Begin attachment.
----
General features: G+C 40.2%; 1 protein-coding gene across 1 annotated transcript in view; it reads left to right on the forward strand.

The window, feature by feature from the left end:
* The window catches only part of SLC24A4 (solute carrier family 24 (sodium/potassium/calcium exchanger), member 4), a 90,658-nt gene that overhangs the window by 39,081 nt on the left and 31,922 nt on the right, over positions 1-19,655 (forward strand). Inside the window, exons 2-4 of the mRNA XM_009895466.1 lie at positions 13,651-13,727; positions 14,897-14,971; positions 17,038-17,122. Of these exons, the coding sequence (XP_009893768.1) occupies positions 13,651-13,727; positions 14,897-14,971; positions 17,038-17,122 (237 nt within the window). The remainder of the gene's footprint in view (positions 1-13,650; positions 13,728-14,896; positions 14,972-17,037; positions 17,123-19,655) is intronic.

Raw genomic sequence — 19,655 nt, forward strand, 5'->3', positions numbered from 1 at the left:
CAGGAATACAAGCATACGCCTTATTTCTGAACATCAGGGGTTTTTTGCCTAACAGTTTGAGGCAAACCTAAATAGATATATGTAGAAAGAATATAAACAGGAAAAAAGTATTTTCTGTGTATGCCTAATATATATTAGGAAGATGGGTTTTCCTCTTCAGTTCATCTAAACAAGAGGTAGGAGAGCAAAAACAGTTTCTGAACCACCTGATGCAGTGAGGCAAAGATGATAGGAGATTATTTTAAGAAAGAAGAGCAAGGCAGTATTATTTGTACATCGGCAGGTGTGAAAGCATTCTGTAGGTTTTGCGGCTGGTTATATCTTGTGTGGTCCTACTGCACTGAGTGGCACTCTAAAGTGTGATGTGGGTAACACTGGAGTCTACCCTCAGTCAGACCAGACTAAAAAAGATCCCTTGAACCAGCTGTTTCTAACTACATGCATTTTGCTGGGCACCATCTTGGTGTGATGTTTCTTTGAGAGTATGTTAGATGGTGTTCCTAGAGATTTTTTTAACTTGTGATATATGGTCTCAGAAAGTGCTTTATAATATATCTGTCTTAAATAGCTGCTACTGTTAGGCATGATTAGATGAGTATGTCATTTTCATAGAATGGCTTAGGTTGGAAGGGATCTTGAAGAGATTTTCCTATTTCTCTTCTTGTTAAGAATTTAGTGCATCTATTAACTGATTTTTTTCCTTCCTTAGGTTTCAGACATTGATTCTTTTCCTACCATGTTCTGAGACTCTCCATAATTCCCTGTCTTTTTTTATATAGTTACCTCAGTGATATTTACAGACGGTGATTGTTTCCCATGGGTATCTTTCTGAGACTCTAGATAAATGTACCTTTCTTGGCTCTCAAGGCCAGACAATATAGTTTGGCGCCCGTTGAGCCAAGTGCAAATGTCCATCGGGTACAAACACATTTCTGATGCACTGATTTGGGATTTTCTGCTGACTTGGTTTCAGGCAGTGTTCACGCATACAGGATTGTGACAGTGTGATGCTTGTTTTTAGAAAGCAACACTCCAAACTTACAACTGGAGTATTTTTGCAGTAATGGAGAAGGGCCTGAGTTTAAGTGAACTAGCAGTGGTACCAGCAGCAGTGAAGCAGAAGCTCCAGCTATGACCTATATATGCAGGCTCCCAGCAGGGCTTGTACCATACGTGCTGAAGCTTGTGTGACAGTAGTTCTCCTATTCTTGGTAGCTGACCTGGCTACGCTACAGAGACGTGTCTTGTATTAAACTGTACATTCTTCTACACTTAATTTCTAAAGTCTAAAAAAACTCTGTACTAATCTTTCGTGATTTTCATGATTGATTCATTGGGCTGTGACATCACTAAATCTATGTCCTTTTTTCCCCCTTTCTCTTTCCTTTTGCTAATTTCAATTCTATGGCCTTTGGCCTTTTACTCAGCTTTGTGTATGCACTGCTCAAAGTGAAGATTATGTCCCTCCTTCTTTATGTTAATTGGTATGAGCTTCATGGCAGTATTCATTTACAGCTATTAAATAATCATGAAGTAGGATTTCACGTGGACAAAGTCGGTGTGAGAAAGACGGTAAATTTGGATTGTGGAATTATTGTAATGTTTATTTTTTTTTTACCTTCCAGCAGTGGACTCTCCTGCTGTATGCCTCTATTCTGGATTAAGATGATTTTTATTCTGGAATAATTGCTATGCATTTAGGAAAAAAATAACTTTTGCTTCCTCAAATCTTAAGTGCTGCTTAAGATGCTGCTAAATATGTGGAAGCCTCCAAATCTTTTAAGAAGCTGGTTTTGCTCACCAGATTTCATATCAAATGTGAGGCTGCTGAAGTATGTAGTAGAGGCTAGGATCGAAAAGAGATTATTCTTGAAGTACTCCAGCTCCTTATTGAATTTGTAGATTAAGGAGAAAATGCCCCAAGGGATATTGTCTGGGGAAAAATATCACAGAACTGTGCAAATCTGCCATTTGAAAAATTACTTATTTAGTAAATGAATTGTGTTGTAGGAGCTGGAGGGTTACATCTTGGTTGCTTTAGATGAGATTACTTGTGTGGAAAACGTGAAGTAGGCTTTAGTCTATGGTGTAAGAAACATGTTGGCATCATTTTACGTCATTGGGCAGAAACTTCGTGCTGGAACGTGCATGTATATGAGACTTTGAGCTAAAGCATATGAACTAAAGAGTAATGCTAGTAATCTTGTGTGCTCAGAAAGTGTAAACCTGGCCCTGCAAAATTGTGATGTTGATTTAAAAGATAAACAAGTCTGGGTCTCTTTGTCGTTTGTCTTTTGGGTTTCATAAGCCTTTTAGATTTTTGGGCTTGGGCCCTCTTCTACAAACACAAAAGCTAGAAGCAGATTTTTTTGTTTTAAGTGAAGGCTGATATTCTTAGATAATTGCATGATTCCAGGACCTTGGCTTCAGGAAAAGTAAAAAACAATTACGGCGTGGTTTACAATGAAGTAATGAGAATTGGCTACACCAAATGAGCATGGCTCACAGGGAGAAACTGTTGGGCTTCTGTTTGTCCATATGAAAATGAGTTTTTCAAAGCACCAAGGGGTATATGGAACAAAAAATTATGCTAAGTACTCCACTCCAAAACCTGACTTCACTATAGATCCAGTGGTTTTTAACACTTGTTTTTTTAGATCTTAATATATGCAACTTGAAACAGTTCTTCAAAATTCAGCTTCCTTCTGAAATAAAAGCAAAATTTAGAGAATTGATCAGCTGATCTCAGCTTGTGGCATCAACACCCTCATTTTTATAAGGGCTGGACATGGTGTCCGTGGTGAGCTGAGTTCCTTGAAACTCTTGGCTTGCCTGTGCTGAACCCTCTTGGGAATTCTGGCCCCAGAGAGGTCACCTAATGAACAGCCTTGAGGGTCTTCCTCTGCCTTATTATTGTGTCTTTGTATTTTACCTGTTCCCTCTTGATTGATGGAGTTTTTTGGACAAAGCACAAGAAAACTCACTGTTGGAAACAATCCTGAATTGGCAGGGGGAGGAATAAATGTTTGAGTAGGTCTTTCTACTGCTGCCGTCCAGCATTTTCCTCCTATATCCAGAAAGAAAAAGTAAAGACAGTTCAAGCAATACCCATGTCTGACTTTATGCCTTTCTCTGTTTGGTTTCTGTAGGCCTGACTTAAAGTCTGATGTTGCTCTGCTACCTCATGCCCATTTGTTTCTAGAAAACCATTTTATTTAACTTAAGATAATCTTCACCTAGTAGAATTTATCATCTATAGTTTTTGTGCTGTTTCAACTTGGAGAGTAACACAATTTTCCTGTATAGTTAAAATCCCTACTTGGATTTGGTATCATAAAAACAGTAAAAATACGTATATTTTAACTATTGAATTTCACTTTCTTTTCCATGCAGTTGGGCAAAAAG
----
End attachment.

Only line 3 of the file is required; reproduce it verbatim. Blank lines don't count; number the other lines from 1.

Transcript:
* The window catches only part of SLC24A4 (solute carrier family 24 (sodium/potassium/calcium exchanger), member 4), a 90,658-nt gene that overhangs the window by 39,081 nt on the left and 31,922 nt on the right, over positions 1-19,655 (forward strand). Inside the window, exons 2-4 of the mRNA XM_009895466.1 lie at positions 13,651-13,727; positions 14,897-14,971; positions 17,038-17,122. Of these exons, the coding sequence (XP_009893768.1) occupies positions 13,651-13,727; positions 14,897-14,971; positions 17,038-17,122 (237 nt within the window). The remainder of the gene's footprint in view (positions 1-13,650; positions 13,728-14,896; positions 14,972-17,037; positions 17,123-19,655) is intronic.